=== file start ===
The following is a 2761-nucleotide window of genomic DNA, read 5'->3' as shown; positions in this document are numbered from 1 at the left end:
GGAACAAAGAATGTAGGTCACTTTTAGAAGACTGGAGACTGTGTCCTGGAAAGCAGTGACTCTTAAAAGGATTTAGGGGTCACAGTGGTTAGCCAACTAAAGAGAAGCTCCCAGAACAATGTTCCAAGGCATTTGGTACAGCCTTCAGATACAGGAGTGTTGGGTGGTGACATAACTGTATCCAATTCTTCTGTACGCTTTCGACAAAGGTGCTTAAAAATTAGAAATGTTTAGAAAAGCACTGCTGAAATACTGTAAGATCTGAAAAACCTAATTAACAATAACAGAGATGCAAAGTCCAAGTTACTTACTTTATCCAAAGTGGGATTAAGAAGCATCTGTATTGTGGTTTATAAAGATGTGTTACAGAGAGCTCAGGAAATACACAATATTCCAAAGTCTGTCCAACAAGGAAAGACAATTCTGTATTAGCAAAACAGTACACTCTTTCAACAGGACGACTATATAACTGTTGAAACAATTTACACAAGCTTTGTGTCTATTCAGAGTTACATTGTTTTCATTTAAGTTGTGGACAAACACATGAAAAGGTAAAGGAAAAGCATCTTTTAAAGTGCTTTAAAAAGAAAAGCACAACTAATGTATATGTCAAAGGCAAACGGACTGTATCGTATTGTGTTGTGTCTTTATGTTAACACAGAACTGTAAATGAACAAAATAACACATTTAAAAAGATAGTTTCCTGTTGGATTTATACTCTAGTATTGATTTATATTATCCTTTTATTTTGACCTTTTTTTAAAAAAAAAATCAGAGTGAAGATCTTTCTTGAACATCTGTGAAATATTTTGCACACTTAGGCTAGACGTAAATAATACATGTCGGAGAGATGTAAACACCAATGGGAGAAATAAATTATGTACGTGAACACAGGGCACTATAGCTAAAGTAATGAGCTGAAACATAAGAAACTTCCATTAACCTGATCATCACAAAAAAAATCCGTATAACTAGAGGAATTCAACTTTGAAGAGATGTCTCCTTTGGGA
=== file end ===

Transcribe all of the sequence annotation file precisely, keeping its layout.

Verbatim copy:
The following is a 2761-nucleotide window of genomic DNA, read 5'->3' as shown; positions in this document are numbered from 1 at the left end:
GGAACAAAGAATGTAGGTCACTTTTAGAAGACTGGAGACTGTGTCCTGGAAAGCAGTGACTCTTAAAAGGATTTAGGGGTCACAGTGGTTAGCCAACTAAAGAGAAGCTCCCAGAACAATGTTCCAAGGCATTTGGTACAGCCTTCAGATACAGGAGTGTTGGGTGGTGACATAACTGTATCCAATTCTTCTGTACGCTTTCGACAAAGGTGCTTAAAAATTAGAAATGTTTAGAAAAGCACTGCTGAAATACTGTAAGATCTGAAAAACCTAATTAACAATAACAGAGATGCAAAGTCCAAGTTACTTACTTTATCCAAAGTGGGATTAAGAAGCATCTGTATTGTGGTTTATAAAGATGTGTTACAGAGAGCTCAGGAAATACACAATATTCCAAAGTCTGTCCAACAAGGAAAGACAATTCTGTATTAGCAAAACAGTACACTCTTTCAACAGGACGACTATATAACTGTTGAAACAATTTACACAAGCTTTGTGTCTATTCAGAGTTACATTGTTTTCATTTAAGTTGTGGACAAACACATGAAAAGGTAAAGGAAAAGCATCTTTTAAAGTGCTTTAAAAAGAAAAGCACAACTAATGTATATGTCAAAGGCAAACGGACTGTATCGTATTGTGTTGTGTCTTTATGTTAACACAGAACTGTAAATGAACAAAATAACACATTTAAAAAGATAGTTTCCTGTTGGATTTATACTCTAGTATTGATTTATATTATCCTTTTATTTTGACCTTTTTTTAAAAAAAAAATCAGAGTGAAGATCTTTCTTGAACATCTGTGAAATATTTTGCACACTTAGGCTAGACGTAAATAATACATGTCGGAGAGATGTAAACACCAATGGGAGAAATAAATTATGTACGTGAACACAGGGCACTATAGCTAAAGTAATGAGCTGAAACATAAGAAACTTCCATTAACCTGATCATCACAAAAAAAATCCGTATAACTAGAGGAATTCAACTTTGAAGAGATGTCTCCTTTGGGA